In case you missed it, today has been World AIDS Day. Good old Radio 4 had a mix of upbeat stories about babies born to positive mothers, and more downbeat warnings that the incidence is on the rise again here in Blighty.
Ambridge has been somewhat cocooned form the ravages of the HTLV. My one brush with the disease was vicarious at best, but none the less tragic for that. Phillip left Ambridge towards the end of the seventies for the bright lights of the big city. He soon hooked up with Terrance. Chef and Actor, they made a fine couple, until Terrance became ill, and started loosing weight and coughing a lot. Phillip nursed him through a protracted and difficult terminal illness before the days of widespread and affordable (at least in the “civilized west”) antiretrovirals. At the onset of Terrance’s illness Phillip was tested and was pronounced clear of infection, but to be certain would have required a second test three months later.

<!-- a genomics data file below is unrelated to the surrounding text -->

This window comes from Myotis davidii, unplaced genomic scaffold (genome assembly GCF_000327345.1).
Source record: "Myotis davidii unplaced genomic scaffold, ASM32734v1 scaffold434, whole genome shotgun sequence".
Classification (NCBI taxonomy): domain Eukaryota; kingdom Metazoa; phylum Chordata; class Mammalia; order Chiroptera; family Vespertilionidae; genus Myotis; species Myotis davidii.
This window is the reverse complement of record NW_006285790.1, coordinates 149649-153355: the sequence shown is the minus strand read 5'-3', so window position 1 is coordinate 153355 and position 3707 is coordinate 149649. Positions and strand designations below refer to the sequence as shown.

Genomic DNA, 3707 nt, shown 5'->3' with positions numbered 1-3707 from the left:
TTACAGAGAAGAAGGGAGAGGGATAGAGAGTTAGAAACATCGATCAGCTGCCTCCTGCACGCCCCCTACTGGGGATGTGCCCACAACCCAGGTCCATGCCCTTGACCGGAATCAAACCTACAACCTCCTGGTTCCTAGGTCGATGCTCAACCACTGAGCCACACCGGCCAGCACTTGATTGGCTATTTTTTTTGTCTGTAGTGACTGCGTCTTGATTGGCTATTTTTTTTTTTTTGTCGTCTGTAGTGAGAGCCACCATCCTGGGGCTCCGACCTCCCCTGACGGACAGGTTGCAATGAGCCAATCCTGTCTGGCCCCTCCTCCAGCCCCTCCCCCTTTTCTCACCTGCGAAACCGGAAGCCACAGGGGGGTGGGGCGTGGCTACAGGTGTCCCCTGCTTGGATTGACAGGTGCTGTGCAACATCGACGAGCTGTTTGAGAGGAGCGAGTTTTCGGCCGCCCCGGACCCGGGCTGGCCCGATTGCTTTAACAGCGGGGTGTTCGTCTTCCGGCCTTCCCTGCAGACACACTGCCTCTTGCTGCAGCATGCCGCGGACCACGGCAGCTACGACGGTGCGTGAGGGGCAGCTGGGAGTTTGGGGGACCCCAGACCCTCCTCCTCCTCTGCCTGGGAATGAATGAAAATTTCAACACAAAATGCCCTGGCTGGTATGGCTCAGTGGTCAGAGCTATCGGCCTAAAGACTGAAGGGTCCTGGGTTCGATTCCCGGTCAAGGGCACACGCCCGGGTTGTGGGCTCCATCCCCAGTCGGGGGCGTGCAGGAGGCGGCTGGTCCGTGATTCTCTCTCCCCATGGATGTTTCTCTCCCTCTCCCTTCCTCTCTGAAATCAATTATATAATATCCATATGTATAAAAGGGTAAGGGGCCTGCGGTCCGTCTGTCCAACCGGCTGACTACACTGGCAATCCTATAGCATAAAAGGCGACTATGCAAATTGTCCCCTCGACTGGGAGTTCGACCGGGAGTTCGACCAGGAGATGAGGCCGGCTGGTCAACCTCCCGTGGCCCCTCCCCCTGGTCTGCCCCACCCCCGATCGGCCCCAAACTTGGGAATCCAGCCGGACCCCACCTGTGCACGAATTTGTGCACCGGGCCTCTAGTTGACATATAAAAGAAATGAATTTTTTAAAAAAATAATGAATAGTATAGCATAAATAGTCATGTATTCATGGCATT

Poor Phillip was too distraught by his partner’s rapidly progressing illness to handle a second test then. Shortly after the funeral he came home to live with his mum. He found work locally and kept himself going, but lived in constant fear. Every cough and every new blemish brought him shaking to the surgery. We talked at length and repeatedly about his fears. We offered him access to a final test for reassurance, though with each passing year and each successful recovery from illness the likelihood that he had contracted the virus became increasingly remote. Still neither we nor the psychologists could reassure him, and he could not face up to getting tested.
In the end, one Monday morning I came in to surgery to find the coroners officer had been on the phone. That weekend mum had been away with her chums, and poor Phillip had given in to his demons and washed down some pain killers with vodka. Though never infected he died as much a victim of AIDS as those many of his friends who were.
I’m not a great fan of “badges” and “ribbons” for this and that. AIDS, Cancer, Asthma or COPD to name but a few, are worth more than just a 365th of our attention, as are the myriad other causes and conditions that don’t get a proper “day” to themselves. And yet, today I’ll be wearing the red ribbon, and thinking of an old friend I couldn’t help.